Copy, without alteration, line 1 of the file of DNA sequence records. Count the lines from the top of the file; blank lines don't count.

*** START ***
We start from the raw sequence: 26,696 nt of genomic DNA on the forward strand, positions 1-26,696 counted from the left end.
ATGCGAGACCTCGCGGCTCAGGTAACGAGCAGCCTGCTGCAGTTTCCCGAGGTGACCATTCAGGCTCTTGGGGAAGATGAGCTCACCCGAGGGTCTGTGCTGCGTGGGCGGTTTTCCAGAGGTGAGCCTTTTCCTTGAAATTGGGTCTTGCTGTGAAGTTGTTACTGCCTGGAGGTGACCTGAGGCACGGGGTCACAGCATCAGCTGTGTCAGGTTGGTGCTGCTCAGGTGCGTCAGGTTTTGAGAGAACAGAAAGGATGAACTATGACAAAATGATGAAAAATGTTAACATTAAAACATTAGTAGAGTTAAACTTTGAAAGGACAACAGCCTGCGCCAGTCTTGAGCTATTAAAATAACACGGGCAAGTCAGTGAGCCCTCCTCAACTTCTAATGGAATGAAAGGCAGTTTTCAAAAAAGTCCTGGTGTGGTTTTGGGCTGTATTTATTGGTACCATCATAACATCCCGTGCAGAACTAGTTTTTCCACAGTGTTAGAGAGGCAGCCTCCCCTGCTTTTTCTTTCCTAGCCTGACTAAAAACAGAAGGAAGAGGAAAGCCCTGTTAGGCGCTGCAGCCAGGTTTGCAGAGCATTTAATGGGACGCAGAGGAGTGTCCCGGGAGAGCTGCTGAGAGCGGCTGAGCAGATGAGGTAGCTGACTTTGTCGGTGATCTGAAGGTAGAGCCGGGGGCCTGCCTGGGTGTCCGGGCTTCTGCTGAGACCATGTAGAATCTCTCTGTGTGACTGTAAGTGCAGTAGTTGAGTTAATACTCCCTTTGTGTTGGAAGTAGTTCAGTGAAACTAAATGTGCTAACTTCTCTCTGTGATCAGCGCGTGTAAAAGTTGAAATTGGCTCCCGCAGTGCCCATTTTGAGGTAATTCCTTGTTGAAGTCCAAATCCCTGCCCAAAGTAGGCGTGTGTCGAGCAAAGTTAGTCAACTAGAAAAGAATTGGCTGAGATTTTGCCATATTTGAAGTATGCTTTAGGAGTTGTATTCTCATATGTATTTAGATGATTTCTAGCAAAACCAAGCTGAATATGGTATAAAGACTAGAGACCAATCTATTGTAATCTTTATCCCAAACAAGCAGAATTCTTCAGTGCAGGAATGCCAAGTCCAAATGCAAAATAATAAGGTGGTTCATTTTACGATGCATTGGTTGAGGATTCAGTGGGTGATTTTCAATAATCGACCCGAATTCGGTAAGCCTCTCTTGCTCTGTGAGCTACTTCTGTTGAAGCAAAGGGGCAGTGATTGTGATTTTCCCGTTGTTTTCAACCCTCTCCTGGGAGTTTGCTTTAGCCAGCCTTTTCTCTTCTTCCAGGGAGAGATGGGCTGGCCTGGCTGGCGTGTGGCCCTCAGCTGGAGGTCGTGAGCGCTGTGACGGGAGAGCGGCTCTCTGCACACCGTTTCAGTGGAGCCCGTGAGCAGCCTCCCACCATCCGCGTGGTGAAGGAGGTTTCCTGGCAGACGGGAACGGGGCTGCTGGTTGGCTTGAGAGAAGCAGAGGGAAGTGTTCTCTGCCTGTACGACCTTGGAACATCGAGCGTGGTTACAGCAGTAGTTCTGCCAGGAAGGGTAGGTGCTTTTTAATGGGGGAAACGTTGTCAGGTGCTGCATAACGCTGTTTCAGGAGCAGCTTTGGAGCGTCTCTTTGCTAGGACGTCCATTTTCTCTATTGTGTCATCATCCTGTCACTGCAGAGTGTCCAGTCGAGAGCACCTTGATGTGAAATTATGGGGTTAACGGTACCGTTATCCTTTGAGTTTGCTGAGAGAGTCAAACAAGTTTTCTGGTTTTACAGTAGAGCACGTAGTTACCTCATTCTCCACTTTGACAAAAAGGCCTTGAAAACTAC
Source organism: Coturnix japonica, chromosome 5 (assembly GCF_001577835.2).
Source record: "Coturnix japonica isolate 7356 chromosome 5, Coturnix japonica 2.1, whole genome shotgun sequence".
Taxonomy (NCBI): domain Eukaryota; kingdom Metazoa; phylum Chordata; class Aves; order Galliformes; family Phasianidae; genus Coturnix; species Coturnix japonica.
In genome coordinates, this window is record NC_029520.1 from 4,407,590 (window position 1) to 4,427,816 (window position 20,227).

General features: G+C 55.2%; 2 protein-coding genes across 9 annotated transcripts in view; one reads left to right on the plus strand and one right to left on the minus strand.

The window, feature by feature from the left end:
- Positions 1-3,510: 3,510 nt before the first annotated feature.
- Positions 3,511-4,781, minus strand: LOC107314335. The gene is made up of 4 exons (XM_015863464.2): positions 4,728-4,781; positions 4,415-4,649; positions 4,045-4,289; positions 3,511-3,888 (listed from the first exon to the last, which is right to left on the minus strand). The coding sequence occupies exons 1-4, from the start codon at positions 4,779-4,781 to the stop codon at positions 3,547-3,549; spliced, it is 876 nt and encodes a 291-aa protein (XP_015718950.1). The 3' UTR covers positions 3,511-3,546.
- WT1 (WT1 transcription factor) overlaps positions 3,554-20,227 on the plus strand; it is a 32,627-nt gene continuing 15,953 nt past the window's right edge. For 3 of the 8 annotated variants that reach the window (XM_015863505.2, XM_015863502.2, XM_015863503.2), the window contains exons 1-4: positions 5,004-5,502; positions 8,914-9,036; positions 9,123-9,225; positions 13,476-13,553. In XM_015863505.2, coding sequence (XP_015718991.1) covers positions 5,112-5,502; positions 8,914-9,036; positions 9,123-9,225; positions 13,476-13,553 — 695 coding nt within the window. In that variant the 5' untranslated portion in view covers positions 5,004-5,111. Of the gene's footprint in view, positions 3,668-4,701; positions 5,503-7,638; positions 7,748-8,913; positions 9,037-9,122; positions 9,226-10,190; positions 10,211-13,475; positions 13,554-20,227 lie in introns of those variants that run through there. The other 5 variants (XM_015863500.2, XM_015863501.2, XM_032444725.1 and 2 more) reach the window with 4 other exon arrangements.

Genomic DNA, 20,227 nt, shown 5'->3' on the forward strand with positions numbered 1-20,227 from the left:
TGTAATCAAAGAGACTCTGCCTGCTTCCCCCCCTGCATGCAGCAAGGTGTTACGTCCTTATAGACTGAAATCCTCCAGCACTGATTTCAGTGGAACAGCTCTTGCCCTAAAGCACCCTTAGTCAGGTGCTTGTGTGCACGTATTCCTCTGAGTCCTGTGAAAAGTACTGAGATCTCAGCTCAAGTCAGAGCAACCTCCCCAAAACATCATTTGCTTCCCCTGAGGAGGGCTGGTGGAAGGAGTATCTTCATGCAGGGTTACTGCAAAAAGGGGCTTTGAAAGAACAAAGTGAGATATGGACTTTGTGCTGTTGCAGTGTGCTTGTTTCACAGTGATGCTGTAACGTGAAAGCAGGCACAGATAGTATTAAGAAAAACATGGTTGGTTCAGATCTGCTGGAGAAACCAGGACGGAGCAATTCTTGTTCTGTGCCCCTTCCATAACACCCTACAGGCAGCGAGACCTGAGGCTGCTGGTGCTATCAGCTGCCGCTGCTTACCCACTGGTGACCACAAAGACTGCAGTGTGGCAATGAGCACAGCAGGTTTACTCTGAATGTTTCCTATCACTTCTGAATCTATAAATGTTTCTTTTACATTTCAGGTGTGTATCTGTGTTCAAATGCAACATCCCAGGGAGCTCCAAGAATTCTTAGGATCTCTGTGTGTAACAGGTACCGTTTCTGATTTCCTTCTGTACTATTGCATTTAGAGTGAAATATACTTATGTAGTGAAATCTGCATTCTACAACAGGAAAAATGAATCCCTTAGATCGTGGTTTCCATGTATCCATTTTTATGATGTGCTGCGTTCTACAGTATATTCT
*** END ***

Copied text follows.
We start from the raw sequence: 26,696 nt of genomic DNA on the forward strand, positions 1-26,696 counted from the left end.